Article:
Ubuntu Core snappy

Ubuntu Core beta, a version of Ubuntu for Cloud deployment that comes with snappy a system and application management utility with support for transaction updates, was released just a few hours ago.

Though it was made available for testing on Microsoft’s Azure Cloud platform, Mark Shuttleworth said in a blog post that you can download a KVM image of Ubuntu Core that “you can run on any Linux machine.”

But can you really run Ubuntu Core on any Linux machine?

Only if your Linux machine is compatible. Take that to mean that the processor needs to have the hardware virtualization extension feature.

Most recent computers come with a processor that has that feature, which you can verify by running the lscpu command. On a computer with Intel inside, the bottom part of that command’s output should read:

Model name:            Intel(R) Core(TM) i5-2500K CPU @ 3.30GHz
Stepping:              7
CPU MHz:               1609.523
CPU max MHz:           3300.0000
CPU min MHz:           1600.0000
BogoMIPS:              6585.39
Virtualization:        VT-x
L1d cache:             32K
L1i cache:             32K
L2 cache:              256K
L3 cache:              6144K
NUMA node0 CPU(s):     0-3

The Virtualization: VT-x line is what you’re looking for.

Related Post:  Install Quick Access on Linux Mint 12 KDE or any KDE installation

On a computer with an AMD processor, the same command should output (the bottom part only):

Vendor ID:             AuthenticAMD
CPU family:            15
Model:                 127
Stepping:              2
CPU MHz:               800.000
BogoMIPS:              1595.78
Virtualization:        AMD-V
L1d cache:             64K
L1i cache:             64K
L2 cache:              512K
NUMA node0 CPU(s):     0

Again, the Virtualization: AMD-V line shows that your computer’s good.

You can also use the kvm-ok to determine whether your computer can run Ubuntu Core. If true, you should get this output:


INFO: /dev/kvm exists

KVM acceleration can be used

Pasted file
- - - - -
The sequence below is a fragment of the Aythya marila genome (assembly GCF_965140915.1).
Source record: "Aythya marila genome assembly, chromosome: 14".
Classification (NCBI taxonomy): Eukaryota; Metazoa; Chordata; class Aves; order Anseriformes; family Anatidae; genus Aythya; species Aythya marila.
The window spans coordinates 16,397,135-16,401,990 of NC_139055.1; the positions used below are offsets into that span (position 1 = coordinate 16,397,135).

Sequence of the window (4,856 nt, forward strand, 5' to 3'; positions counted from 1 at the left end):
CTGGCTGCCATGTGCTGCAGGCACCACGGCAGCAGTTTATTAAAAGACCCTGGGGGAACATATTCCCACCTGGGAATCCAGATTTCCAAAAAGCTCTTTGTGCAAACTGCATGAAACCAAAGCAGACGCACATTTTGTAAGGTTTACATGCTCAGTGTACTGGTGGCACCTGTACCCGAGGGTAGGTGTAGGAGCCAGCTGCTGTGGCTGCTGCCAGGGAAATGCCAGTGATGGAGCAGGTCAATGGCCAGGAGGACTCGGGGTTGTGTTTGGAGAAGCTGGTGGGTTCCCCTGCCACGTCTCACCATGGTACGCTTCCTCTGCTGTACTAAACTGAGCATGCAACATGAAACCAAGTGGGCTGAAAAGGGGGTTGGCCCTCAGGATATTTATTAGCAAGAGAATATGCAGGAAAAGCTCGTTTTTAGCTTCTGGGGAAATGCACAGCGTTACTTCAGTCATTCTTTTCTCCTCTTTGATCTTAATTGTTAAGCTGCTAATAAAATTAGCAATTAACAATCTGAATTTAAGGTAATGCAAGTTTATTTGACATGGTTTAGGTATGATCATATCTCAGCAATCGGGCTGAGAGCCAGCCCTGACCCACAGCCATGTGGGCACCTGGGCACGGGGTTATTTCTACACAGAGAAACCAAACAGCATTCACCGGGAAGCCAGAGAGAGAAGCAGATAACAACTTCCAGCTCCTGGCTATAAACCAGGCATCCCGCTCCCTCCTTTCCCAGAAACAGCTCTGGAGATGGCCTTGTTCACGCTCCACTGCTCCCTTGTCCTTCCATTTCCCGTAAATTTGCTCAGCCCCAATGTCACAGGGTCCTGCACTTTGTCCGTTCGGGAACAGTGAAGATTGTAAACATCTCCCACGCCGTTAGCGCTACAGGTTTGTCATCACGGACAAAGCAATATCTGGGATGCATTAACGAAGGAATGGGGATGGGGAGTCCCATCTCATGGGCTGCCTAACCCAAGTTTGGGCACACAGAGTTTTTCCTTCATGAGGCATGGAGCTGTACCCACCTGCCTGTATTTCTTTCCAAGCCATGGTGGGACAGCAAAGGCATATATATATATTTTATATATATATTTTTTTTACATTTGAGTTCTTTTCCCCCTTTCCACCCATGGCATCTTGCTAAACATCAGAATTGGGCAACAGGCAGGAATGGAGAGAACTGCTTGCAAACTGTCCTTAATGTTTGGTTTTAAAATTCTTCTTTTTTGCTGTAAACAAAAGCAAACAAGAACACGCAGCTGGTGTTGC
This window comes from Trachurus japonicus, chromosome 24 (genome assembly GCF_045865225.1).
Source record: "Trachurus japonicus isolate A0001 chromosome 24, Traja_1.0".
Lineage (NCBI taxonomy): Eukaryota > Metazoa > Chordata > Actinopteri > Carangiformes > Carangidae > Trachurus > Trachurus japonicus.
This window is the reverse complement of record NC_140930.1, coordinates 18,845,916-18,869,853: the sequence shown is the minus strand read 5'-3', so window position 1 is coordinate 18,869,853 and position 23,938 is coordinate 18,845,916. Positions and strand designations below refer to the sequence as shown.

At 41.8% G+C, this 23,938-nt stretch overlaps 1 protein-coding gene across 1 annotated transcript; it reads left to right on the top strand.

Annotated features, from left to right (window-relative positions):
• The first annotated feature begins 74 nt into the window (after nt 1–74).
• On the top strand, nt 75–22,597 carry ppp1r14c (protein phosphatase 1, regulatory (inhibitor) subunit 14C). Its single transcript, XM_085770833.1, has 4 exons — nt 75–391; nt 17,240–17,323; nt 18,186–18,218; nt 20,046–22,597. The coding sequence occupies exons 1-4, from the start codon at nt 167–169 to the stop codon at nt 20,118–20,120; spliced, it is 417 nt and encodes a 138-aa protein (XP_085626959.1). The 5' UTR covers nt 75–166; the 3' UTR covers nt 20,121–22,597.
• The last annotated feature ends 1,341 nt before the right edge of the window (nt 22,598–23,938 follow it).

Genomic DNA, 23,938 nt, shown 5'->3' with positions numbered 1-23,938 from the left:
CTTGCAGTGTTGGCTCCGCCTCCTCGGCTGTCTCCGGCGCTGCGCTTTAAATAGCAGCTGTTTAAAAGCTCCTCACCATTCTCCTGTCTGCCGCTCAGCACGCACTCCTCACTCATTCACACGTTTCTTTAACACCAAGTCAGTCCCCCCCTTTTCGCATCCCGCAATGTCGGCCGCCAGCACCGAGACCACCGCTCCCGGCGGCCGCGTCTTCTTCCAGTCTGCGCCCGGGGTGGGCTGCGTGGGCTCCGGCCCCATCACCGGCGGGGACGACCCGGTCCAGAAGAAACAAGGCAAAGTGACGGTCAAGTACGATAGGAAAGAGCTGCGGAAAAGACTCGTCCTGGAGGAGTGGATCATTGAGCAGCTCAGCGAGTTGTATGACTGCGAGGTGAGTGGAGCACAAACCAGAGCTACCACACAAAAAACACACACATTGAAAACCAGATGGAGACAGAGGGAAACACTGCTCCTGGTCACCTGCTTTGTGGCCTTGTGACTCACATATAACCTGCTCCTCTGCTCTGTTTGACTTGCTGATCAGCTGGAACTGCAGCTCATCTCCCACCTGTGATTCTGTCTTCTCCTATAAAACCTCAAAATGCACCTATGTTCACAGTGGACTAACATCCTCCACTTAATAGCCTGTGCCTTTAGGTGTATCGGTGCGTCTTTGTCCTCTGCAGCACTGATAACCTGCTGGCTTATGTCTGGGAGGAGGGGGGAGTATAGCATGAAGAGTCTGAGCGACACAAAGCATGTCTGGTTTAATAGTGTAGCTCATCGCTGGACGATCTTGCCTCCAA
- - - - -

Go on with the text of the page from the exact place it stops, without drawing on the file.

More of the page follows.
If you get the “command not found” message after typing kvm-ok, then install the cpu-checker package. If your computer is good to go, download an Ubuntu Core beta image, then launch a virtual machine with KVM by typing the set of commands in this code block.

# Download Ubuntu Core

wget http://cdimage.ubuntu.com/ubuntu-core/preview/ubuntu-core-alpha-01.img

# From the same folder you downloaded Ubuntu Core into, type

kvm -m 512 -redir :8090::80 -redir :8022::22 ubuntu-core-alpha-01.img

Typing that last command should open a Qemu window installing Ubuntu Core. Once installation is completed, you should have a window with a console waiting for you to login.

Ubuntu Core virtual machine
Figure 1: Login console of a Qemu virtual machine running Ubuntu Core beta.

System messages on Ubuntu Core beta after logging in.

Ubuntu Core console
Figure 2: Console interface of Ubuntu Core running in a Qemu virtual machine after first login.

Playing with snappy.

Ubuntu Core
Figure 3: Test-driving snappy on Ubuntu Core running in a Qemu virtual machine.

All of snappy‘s commands. Have fun snappy-ing.

Ubuntu Core snappy
Snappy commands of Ubuntu Core.

Share:

Share on facebook
Facebook
Share on twitter
Twitter
Share on pinterest
Pinterest
Share on linkedin
LinkedIn

Hola! Did you notice that LinuxBSDos.com no longer runs network ads?  Yep, no more ads from the usual suspects that track you across the Internet.  But since  I still need to pay to keep the site running, feel free to make a small donation by PayPal.

Subscribe for updates. Trust me, no spam!

Mailchimp Signup Form

Sponsored links

1. Attend Algorithm Conference, a top AI and ML event for 2020.
2. Reasons to use control panel for your server.
3. DHgate Computers Electronics, Cell Phones & more.

Leave a Reply

Your email address will not be published. Required fields are marked *

Get the latest

On social media
Via my newsletter
Mailchimp Signup Form

Partner links

1. Attend Algorithm Conference, a top AI and ML event for 2021.
2. Reasons to use control panel for your server.
3. DHgate Computers Electronics, Cell Phones & more.
Hacking, pentesting distributions

Linux Distributions for Hacking

Experts use these Linux distributions for hacking, digital forensics, and pentesting.

Categories
Archives

The authors of these books are confirmed to speak during

Algorithm Conference

T-minus AI

Author was the first chairperson of AI for the U.S. Air Force.

The case for killer robots

Author is the Director of the Center for Natural and Artificial Intelligence.

Why greatness cannot be planned

Author works on AI safety as a Senior Research Scientist at Uber AI Labs.

Anastasia Marchenkova

An invitation from Anastasia Marchenkova

Hya, after stints as a quantum researcher at Georgia Tech Quantum Optics & Quantum Telecom Lab, and the University of Maryland Joint Quantum Institute, I’m now working on superconducting qubit quantum processors at Bleximo. I’ll be speaking during Algorithm Conference in Austin, Texas, July 16 – 18, 2020. Meet me there and let’s chat about progress and hype in quantum computing.